So we pivoted the model then to cost-per-click. That meant getting rid of our flat-fee ad model entirely. We had to throw out a lot of work.
Even when you have just two people, this type of pivot can be hard. I was the business founder and she was the technical founder. I think it’s a lot easier for the business founder to say, OK, we’re doing this other thing now. The technical founder who spent all this time building, now we’re throwing it out, and that’s always just hard.
This was after your seed, right? I’ve read your comment that this is kind of an expensive moment to pivot.
I was talking with somebody about it this morning. There’s this startup, not one of ours in our Hustle Fund portfolio, that raised $3.5M at just under $20M post-money valuation. They’ve been pivoting like crazy for the last three years and haven’t found anything that’s worked, and now they’re trying a completely new idea.
They still have another 1.5 years of money. They have to build a new product, launch it, get customers, and get significant revenue traction. Expectations are high because they’ve already raised a fair bit of money.
In some ways, it’s better to raise $200K, test an idea, and shut down the company if it doesn’t work. But people are afraid of failure and what investors think.
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How long did you stick with LaunchBit?
Over three years on the cost-per-click ad model before it was acquired by BuySellAds.
Later, I reflected on everything — on how I could improve as a co-founder and what I was passionate about personally. I realized that ads were not my life’s work. I spent the next several years soul searching. I wanted to find a problem that I wanted to spend the rest of my life on. And then one day, it dawned on me — I’m passionate about helping startups and that I knew about startup problems super well from both my own life experience and through the eyes of so many founders I’ve met along the way. Startups have problems with three things — acquiring capital, knowledge, and networks.
So by 2014, you joined 500 Startups as a partner. You went on to start Hustle Fund in 2017. You’re probably seeing lots of pivots, lots of young Elizabeths.
Haha. I would say that on the whole, most of the founders we back are way savvier than I ever was. Even the first-time founders. By now, everyone has read Lean Startup, whether it’s the book itself or seen YouTube summaries. People have leveled up in understanding the best practices and philosophies on how to do things.
Do you expect founders to tell you when they’re pivoting?
My founders often do tell me, because I understand so clearly what they’re going through. But pivoting can also create investor whiplash. If you’re still experimenting, you don’t want to create extra whiplash for your investors. You don’t want them to think you’re lost. If you tell them you’re working on X and then next month you’ve decided to experiment with Y, that doesn’t sound good, even though the reality is that you will have to meander a lot before you come up with something concrete.
I often advise my founders to leave the details of little experiments out of their updates and just say that they are figuring out a change in direction and will update soon.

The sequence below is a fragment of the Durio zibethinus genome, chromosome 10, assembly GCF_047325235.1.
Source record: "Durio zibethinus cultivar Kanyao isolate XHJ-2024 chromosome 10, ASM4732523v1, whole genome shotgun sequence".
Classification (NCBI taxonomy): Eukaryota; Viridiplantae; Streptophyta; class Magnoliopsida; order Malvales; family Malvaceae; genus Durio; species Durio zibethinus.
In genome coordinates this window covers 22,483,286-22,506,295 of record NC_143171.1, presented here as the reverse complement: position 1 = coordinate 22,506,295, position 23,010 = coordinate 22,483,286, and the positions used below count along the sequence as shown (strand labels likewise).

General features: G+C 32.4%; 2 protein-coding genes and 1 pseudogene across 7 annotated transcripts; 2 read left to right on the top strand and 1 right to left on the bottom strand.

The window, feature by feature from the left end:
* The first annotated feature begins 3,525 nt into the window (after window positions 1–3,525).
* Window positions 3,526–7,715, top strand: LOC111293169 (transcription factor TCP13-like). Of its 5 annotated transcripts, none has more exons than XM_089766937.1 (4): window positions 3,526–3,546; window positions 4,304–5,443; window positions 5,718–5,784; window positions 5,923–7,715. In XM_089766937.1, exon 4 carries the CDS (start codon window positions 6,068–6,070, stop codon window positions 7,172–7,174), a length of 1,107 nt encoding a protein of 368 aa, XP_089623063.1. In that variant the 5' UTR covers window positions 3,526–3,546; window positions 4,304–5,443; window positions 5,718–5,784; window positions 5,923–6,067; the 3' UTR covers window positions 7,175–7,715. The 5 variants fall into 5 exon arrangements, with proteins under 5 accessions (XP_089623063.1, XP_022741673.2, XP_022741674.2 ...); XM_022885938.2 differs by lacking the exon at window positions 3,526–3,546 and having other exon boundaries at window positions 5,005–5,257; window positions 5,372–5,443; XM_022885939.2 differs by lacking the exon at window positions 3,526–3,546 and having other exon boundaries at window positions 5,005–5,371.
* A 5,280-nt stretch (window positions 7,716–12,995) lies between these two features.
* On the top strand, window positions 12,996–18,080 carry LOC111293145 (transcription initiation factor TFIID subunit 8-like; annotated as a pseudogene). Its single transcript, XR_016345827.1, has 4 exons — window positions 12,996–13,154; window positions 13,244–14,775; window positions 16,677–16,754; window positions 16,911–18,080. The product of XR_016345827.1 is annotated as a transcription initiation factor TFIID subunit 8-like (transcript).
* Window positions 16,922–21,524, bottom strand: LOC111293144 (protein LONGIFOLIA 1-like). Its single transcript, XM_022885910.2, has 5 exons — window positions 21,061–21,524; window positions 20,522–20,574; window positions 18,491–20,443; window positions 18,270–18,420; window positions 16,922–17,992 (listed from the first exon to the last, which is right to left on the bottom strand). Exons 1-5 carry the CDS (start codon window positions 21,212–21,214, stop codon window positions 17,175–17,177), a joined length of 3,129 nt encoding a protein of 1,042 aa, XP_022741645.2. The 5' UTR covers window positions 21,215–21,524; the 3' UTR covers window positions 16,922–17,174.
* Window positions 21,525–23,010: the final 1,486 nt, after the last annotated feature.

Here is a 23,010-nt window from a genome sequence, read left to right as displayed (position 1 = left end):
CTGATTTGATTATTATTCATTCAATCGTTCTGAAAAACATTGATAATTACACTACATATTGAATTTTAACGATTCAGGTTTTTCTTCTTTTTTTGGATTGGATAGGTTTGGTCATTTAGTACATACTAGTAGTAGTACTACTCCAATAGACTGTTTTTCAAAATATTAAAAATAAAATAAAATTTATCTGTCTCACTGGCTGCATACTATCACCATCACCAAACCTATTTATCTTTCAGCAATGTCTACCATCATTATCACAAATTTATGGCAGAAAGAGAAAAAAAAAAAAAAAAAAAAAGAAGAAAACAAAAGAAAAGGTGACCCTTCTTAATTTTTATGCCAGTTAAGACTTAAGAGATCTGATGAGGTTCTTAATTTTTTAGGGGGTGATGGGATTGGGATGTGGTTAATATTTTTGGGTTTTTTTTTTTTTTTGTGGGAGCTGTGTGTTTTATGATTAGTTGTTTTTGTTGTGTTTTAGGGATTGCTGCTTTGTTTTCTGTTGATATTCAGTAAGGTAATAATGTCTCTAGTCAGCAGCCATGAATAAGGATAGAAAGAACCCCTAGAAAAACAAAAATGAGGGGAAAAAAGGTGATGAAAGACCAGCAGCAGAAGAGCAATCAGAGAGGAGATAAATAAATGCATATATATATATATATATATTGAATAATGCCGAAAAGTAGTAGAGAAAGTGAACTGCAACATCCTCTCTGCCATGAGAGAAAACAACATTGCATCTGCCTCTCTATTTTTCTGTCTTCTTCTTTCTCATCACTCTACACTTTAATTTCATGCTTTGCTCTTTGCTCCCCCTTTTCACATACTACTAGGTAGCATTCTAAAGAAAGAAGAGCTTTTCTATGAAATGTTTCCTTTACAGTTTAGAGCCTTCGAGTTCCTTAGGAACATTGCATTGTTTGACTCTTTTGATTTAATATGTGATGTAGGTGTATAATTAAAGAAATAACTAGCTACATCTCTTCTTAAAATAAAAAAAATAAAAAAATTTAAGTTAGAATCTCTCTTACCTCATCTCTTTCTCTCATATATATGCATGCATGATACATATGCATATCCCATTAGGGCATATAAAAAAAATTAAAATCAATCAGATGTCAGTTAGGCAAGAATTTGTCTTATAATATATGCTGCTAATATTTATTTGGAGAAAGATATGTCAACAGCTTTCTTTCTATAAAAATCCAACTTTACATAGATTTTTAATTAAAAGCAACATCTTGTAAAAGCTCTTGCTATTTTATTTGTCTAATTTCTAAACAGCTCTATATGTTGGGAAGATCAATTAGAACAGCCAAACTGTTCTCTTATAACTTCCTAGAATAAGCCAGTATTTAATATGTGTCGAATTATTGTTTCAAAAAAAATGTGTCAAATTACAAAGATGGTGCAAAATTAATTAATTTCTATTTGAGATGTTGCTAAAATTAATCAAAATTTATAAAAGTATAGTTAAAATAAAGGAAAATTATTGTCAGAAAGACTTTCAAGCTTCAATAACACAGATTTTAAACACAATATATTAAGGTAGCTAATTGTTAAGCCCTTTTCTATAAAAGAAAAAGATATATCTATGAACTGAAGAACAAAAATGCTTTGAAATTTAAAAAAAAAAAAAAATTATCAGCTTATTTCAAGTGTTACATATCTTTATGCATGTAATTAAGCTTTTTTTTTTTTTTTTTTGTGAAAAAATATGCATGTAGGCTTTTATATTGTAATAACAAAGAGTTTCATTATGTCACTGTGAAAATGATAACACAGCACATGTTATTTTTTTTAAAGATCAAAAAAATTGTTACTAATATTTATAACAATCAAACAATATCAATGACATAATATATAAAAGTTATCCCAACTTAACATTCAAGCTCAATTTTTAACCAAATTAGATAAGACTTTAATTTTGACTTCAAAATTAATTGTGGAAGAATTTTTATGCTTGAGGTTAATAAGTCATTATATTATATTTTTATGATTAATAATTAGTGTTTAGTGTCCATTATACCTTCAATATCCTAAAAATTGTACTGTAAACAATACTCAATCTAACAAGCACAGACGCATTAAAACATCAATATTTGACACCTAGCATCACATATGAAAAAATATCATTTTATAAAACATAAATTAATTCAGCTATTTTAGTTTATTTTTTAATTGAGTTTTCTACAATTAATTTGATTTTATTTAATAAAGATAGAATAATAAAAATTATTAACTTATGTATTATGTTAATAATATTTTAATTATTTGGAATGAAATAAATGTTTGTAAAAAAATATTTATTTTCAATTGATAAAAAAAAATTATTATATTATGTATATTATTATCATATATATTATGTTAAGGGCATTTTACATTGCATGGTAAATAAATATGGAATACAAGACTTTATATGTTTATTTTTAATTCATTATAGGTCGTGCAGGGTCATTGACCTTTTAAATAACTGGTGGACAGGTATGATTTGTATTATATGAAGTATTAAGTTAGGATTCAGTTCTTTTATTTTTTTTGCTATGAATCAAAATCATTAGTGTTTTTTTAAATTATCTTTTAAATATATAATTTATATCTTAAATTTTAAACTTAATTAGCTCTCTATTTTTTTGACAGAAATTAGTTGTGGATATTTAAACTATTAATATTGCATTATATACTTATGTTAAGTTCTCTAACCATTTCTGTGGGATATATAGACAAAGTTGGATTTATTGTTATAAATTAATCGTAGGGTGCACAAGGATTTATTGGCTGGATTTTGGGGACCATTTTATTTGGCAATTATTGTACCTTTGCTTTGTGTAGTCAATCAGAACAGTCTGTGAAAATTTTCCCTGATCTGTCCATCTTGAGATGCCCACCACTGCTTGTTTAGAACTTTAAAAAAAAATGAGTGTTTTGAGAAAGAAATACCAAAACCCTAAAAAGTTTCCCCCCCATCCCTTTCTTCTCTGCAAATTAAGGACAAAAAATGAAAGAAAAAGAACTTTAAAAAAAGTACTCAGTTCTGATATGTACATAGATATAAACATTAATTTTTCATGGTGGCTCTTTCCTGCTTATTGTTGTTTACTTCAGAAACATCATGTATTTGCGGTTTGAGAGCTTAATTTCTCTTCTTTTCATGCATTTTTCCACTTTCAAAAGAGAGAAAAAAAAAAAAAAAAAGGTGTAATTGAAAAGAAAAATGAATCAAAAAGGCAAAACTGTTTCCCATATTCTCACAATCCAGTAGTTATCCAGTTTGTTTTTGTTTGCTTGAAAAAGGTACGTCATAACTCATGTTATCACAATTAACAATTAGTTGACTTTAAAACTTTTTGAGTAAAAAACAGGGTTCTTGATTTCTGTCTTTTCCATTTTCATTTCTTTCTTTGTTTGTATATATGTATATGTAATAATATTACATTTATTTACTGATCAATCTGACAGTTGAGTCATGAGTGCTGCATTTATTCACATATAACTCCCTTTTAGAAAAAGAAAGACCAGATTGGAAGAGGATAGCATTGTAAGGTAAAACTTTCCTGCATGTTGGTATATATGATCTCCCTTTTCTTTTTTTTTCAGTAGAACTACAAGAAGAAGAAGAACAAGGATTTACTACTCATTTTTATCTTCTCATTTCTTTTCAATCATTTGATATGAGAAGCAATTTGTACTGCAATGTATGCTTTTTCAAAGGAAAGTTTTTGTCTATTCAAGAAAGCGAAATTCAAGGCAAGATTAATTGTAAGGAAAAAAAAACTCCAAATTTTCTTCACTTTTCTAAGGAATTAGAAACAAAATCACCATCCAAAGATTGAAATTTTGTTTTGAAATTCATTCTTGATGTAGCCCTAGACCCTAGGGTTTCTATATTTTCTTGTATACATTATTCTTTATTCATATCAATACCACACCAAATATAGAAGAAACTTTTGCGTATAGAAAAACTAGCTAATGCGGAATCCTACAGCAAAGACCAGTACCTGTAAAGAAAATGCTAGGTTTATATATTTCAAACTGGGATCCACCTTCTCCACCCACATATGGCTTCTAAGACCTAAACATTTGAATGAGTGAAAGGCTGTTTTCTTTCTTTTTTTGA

What’s a little experiment versus a big one?
Here’s an example. One of my portfolio companies has a certain number of customers. They’re at this moment where they’re questioning whether to continue down their path or to find something new. Let’s say they land on a new experiment. What should you communicate?
You say: “I don’t have clear answers for you yet, but we’re figuring out what the new direction is going to be.”
You don’t say: “Here’s this experiment, here’s that other experiment.”
What about companies that haven’t pivoted yet and should? Do you have a lot of those?
The thing is, statistically, if you continue long enough with the same idea and if you have to pay customers who love your product, you will make it work. The question is when the payout will happen and for how long and for how much. It’s more of a question of whether it was worth it to you after all that time in the end.
Worth it in what sense? Emotionally? Financially?
Both. Both. I’ll give you an extreme example. Three friends of mine in college started an ecommerce company. I can’t reveal the idea, and nobody had any business experience, but it was a low-value item. Fast forward to today, it does eight figures of revenue.
When people read about these success stories, they can feel very buttoned up. But now, having seen a lot of startups, nothing is buttoned up in the beginning.
I know. But the company has been around for 15 years. The two co-founders took regular jobs, and one of them was working at the company full-time. They rotated the CEO a bit, so people could make money elsewhere. They would probably tell you by this point that it’s worth it. If you keep putting your foot forward day by day, you will get somewhere. It’s just a matter of how far and in what period.
I guess startups are not a monolith. Everyone wants different outcomes, everyone’s looking for different answers.
That part is really important. During frothy years, everyone has high expectations to get rich quickly. The reality is that you can make money from startups, but you’re probably looking at a decade’s worth of work, if not two decades. So it’s most important to pick a problem you like and will want to stick with.